Cayenne, which has served as fleet communications vessel for several Pacific Cups and has been described as "the strongest signal I have ever heard" among the fleet, uses the following steps:
1. Ignore Dynaplate for the junk that it is. (My Opinion)
2. Try to place your antenna tuner as near the antenna as you can. For us, this meant placing it under the cockpit near the thing that passes through the hull to connect to the antenna wire.
3. Counterpoise (ground) as follows:
a. Run copper tape to the two through-hulls used as drains. Scrunkle it around the drain and secure with hose clamp. There are those that say this will be enough. It creates an electrical connection to the entire ocean.
b. Run copper tape up to a place where you can bond it to a stanchion. An electrical connection to the lifelines creates a lovely counterpoise.
c. If you feel like it, bond in a few other things.
4. The magic: After you have added your ground to a certain amount of ground, fire up your ssb and hit the tune button. You will hear the clickety-click as the tuner balances the ground and antenna for a given frequency. THEN add about ten feet of aluminum foil to the overall setup and TOSS IT IN THE SEA. Hit tune again. If it goes clickety-click, it means that yes, you were able to add more effective ground. If not, you have created all the ground that is of any use and you are done. You do not NEED to max out, but it does help.
Cayenne P40, 1984
Phil Sherwood adds:
I installed a ground plane (counterpoise) per a Gordon West article I read. The copper strip runs from the SSB radio installed at the nav station down to the starboard water tank, where it attaches to one of the inspection-plate hold-down bolts.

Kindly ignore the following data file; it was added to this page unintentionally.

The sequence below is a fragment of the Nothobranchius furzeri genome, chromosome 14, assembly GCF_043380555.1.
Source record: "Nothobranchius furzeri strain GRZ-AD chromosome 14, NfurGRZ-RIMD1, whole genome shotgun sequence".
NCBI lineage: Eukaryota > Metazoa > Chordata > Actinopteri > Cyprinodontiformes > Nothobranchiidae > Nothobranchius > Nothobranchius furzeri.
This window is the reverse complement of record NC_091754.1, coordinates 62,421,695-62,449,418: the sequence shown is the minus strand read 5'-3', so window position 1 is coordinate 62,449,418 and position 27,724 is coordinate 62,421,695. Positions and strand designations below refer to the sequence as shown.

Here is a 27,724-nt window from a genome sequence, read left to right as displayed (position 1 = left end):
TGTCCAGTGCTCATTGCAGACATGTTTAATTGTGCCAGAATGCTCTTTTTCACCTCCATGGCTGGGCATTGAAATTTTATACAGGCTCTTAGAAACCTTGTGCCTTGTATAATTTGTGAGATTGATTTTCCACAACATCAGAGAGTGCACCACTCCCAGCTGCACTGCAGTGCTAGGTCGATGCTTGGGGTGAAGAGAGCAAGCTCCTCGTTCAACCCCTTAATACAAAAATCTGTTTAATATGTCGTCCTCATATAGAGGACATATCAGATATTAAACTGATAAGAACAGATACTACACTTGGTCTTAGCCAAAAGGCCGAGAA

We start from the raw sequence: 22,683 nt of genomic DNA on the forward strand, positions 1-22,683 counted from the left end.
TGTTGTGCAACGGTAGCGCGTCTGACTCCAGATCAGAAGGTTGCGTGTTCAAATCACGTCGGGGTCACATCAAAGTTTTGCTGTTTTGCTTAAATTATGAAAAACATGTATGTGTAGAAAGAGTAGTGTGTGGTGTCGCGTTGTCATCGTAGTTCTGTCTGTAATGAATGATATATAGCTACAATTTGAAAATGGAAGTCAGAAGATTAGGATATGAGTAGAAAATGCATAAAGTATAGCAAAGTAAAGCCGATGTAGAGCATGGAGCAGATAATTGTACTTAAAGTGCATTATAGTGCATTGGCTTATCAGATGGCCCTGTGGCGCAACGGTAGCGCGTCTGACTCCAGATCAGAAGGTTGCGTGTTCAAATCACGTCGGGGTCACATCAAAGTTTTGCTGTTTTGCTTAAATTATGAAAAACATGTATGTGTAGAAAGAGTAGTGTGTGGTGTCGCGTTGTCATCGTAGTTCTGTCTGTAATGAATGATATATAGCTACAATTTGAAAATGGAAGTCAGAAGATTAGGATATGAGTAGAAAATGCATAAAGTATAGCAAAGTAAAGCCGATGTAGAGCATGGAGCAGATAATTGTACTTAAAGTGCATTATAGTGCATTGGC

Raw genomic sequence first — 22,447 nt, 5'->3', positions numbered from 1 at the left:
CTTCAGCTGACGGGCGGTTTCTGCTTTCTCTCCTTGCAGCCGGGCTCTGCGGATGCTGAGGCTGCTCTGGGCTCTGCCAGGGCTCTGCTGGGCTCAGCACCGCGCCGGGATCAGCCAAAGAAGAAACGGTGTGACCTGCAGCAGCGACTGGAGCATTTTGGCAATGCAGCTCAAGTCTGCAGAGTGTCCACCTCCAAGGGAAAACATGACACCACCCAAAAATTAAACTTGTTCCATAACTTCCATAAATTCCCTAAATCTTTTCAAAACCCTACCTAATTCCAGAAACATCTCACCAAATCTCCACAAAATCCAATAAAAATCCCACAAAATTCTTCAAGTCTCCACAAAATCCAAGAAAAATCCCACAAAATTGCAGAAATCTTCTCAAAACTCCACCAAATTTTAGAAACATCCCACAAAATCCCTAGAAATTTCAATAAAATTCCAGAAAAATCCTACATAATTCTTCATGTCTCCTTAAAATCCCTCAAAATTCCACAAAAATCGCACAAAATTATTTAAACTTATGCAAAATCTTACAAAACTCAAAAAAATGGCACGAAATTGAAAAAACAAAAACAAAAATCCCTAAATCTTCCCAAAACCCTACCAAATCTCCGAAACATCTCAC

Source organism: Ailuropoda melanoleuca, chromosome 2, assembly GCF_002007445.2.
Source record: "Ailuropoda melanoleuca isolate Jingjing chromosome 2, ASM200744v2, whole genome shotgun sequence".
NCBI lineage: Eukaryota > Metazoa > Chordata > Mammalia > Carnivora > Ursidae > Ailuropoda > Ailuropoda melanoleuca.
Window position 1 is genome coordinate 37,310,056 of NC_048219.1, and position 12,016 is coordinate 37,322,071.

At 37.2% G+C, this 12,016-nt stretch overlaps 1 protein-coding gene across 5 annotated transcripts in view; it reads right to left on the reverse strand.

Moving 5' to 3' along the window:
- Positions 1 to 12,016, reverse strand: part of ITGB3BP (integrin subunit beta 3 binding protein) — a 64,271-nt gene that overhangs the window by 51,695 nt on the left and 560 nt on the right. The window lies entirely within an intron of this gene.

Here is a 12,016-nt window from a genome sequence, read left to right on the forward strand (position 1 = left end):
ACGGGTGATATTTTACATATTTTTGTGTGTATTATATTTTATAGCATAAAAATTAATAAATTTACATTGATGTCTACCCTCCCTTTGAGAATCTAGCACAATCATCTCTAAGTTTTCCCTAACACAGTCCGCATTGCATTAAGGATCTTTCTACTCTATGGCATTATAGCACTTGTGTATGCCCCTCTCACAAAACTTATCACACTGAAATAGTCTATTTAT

From there it runs down and under the cabin sole to the aft-most little bilge compartment where the through-hulls and seacocks for the engine raw water intake and galley salt water intake are, a run of only about 4 or 5 feet. It then attaches to the bronze galley salt water seacock.
The tank itself probably doesn't have quite the surface area square footage to be a good counterpoise by itself and might even be superfluous given the copper's connection to the seacock. But the part from the nav station to the water tank was already installed and in good shape, so I left it in place. The part from the tank to the seacock was very easy to install.
The antenna tuner, which is mounted to the inside of the transom just starboard of the backstay chainplate, is grounded to the rudder cage with a hefty (#8 or #10) wire.
The setup, which includes an Icom 706 MkIIG radio and AH-4 antenna tuner -- seems to work fine. People on various marine and ham radio nets have said my signal is strong and clear. The setup gets around the hassle of running copper strips all over the place and the undesirability of having a bronze plate mounted on the exterior below the waterline. It won't work if you have marelon through-hulls, of course.
According to Gordon West, by attaching to a through-hull you're essentially using the ocean as the counterpoise. Here's the link:http://www.kp44.org/ftp/SeawaterGroundingFor_HF_Radios_byGordonWest.pdf
Oh, and it doesn't matter if the copper turns green. The electrons don't care what color the copper is as they run along its surface. You just need to maintain a continuous length of copper, wherever it leads, and have only to clean off the green stuff if you have to solder in a patch somewhere.
stuck in Mazatlan for a while w/ transmission repair
"Oh Br'er Fox, please don't throw me in that briar patch!"